(This is the final post in a series reflecting on David Bosch’s six distinctives for a missiology of Western culture. See the introductory post for a little background.)
in the context of the secularized, post-Chrsitian West our witness will be credible only if it flows from a local, worshiping community.
Of all of Bosch’s six distinctives, none resonates with me more than this one. It seems that there is a great deal of opinion (and tension) over what it means to be the church. The discussions are full of rhetoric as people make their cases for house churches, local parishes, regional megachurches, or no organized form of church at all.
But I think the question is not what structure of church is best, but over how a church community can best engage with its own context. Bosch goes on in this section to quote Lesslie Newbigin: “the only hermeneutic of the gospel is a congregation of men and women who believe it and live by it.” We must perpetually ask ourselves how we can form, and reform, our community so that we can be a living and visible gospel to our local culture.
Bosch emphasizes this:
the question about the feasability of a missionary enterprise to Western people hinges on the question of the nature and life of our local worshiping communities and the extent to which they facilitate a discourse in which the engagement of people with their culture in encouraged. Local church “happens” where believers are involved in what is critical for people and society.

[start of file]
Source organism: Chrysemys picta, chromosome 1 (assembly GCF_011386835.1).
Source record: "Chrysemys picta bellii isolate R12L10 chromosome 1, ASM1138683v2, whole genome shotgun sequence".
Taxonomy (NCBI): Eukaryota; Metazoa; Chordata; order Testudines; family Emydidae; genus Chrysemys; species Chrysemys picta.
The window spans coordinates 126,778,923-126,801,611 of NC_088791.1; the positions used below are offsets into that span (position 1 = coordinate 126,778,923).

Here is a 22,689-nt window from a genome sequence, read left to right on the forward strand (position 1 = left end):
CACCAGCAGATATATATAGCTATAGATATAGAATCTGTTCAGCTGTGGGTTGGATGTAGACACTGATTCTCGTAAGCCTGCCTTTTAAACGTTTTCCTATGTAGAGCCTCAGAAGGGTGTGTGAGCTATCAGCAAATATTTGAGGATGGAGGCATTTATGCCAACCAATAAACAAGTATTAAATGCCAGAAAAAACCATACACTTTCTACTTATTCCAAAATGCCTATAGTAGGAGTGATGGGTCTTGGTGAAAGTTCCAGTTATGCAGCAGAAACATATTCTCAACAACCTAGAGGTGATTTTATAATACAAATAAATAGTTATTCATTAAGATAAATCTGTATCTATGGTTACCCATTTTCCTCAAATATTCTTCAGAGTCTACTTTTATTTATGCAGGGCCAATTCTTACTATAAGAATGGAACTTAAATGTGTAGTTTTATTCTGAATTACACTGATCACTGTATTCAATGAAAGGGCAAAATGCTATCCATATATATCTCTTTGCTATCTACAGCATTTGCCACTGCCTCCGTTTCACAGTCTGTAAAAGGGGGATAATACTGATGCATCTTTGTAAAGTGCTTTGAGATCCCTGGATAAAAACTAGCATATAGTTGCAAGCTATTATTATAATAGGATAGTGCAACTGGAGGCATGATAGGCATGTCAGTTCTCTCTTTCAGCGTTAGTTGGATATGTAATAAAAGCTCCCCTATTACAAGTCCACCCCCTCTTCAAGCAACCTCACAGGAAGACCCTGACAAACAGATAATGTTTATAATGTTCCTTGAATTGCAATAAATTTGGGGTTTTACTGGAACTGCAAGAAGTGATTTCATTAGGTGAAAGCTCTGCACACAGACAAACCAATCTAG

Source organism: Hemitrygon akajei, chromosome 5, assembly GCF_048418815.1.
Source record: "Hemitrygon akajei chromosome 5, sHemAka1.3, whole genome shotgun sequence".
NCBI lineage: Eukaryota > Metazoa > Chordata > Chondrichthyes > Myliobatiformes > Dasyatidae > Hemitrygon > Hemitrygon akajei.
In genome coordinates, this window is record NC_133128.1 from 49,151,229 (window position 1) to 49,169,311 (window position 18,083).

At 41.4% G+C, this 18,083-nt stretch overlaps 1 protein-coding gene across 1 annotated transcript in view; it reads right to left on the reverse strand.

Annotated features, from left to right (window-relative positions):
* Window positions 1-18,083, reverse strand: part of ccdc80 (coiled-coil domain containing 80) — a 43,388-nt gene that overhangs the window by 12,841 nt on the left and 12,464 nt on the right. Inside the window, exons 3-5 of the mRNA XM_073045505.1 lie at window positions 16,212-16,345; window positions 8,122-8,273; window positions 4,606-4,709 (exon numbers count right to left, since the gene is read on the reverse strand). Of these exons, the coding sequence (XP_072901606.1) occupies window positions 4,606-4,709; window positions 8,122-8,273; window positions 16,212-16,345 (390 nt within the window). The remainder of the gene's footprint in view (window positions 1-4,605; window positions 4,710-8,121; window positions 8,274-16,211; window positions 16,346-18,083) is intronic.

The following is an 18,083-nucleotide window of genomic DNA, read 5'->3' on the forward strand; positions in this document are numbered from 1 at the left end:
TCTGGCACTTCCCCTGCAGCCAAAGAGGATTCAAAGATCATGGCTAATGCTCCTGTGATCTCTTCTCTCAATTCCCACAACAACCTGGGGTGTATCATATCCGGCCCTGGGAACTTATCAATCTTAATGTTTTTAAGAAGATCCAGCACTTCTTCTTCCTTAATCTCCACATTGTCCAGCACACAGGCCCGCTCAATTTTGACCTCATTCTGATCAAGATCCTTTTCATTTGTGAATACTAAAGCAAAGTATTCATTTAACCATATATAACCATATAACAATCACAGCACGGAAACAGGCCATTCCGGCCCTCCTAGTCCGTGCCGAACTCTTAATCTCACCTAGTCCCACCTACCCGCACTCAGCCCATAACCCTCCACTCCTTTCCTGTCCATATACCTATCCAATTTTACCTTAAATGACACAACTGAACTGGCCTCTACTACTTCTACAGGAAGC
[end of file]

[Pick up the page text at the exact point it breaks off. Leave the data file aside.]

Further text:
There is a unique challenge we face in our North American metropolitan areas, and I think this is true for both urban areas and suburbia. We are a transient culture. We have few relationships that happen due to our geographic proximity, where we tend to bump into the same people simply because they live, shop and work closeby.
I was challenged a few weeks ago in a conversation with a respected retired pastor who knows the heart of Austin well. I asked him what he would do if he were planting a church today. His response was that he would focus on an elementary school, and do all he could to bless it. In his view, and I can’t disagree, elementary schools are our last remaining gathering points for any neighborhood, where we can interact with people who share our proximity.
If the church is to be a local, worshiping community, then we have to seriously engage with the idea of what exactly it means to be local. Who are the people we can connect with regularly because of our daily life patterns? What does it mean to minister to, and alongside, those that our lives happens amongst?